Latifi sees positives to making F1 debut behind closed doors

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Latifi sees positives to making F1 debut behind closed doors

Formula 1

Latifi sees positives to making F1 debut behind closed doors

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Nicholas Latifi admits that making his Formula 1 race debut behind closed doors at this weekend’s Austrian Grand Prix comes with the benefit of fewer distractions.

The Canadian rookie will partner George Russell and Williams this season and should have made his debut in Australia, but the opening round was called off due to the COVID-19 pandemic. The global situation means F1’s return in Austria takes place with strict limitations on who can attend, and Latifi is focusing on the positive aspects of the unusual weekend.

“What should help me is the fact that Austria is a track I know well,” Latifi said. “It’s the only one I’ve competed at every year since I’ve been racing. Australia would have been a new track for me to discover – and it isn’t the easiest.

“Another potential positive is that with fewer media, spectators, partners or sponsors around, I will have more time to focus on the driving. So much of a Formula 1 race weekend is taken up by all the other things you have to do besides the driving and engineering stuff. Without so much of it in Austria, I reckon it might be an easier environment.

“From a results and expectations point of view, at this point in the season it’s too early to predict much, as I really have to see where the car is going to be. I expect my teammate, George, to have an advantage in the early races, as he isn’t a rookie anymore, but I want to push him where I can.

“In my first race I’m just going to try and take everything as it comes, step-by-step, and get up to speed quickly. I’m under no illusions though — I’m making my F1 race debut and there’s a lot to learn. The fact that I’ve had to wait a bit longer than planned doesn’t change anything.”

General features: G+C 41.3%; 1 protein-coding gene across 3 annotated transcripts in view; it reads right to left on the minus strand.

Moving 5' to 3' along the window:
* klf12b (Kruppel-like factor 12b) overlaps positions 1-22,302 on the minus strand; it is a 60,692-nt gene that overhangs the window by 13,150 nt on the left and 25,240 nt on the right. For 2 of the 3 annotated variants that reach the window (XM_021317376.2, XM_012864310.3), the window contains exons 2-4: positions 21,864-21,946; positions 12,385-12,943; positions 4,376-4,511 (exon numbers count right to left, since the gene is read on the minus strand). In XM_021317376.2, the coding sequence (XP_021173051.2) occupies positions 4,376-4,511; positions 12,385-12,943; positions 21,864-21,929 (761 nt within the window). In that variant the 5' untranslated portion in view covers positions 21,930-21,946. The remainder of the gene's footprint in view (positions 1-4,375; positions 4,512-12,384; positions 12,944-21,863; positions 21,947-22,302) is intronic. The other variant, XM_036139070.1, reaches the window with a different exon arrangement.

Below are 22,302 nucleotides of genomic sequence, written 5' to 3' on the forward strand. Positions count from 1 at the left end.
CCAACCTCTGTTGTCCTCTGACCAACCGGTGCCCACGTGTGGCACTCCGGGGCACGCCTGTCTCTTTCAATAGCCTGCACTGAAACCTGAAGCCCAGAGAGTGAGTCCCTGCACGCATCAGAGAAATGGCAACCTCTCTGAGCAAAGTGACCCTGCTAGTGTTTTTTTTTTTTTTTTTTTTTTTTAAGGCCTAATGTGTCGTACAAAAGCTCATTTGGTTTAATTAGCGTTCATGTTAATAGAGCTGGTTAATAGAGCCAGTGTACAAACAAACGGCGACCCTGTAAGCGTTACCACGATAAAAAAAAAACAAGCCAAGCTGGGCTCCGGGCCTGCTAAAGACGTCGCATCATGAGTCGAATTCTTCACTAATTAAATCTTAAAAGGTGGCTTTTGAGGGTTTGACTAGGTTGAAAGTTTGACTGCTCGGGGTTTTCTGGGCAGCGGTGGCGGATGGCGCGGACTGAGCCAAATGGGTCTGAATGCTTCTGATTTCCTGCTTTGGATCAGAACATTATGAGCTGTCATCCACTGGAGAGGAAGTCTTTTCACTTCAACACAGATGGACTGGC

Although he has technically had an extra three months to prepare for his debut, Latifi – who turned 25 on Monday – said that lockdown situation and restrictions on driving have meant he needed to readjust from his simulator setup to a real car.

“The excitement is still really high, but to be honest I was feeling more hyped traveling to Australia in March,” he said. “I think it’s just because of everything that’s happened since then, with the long delay and the uncertainty about whether we were going racing this year at all.

“It’s been a three-and-a-half-month break since I was last in the car at pre-season testing, which is an unprecedented amount of time away. My last race was even longer of course, back in Abu Dhabi in December, so this weekend can’t come fast enough.

“To help get back up to speed I’ve been karting during the last few weeks, since the tracks in Canada and the UK opened, and I’ve had some simulator sessions at the Williams factory. After so much time on my home setup, it took a while to familiarize myself with the proper sim. I’d picked up a few bad habits I needed to unlearn!

“A new shift-working system at the factory has created a different atmosphere, which I guess will be the new norm for a while, and there will be loads of new stuff to get used to on track too. But everyone I’ve met is refreshed and extremely motivated to get racing again. The most important thing is that we get to actually do it this time.”

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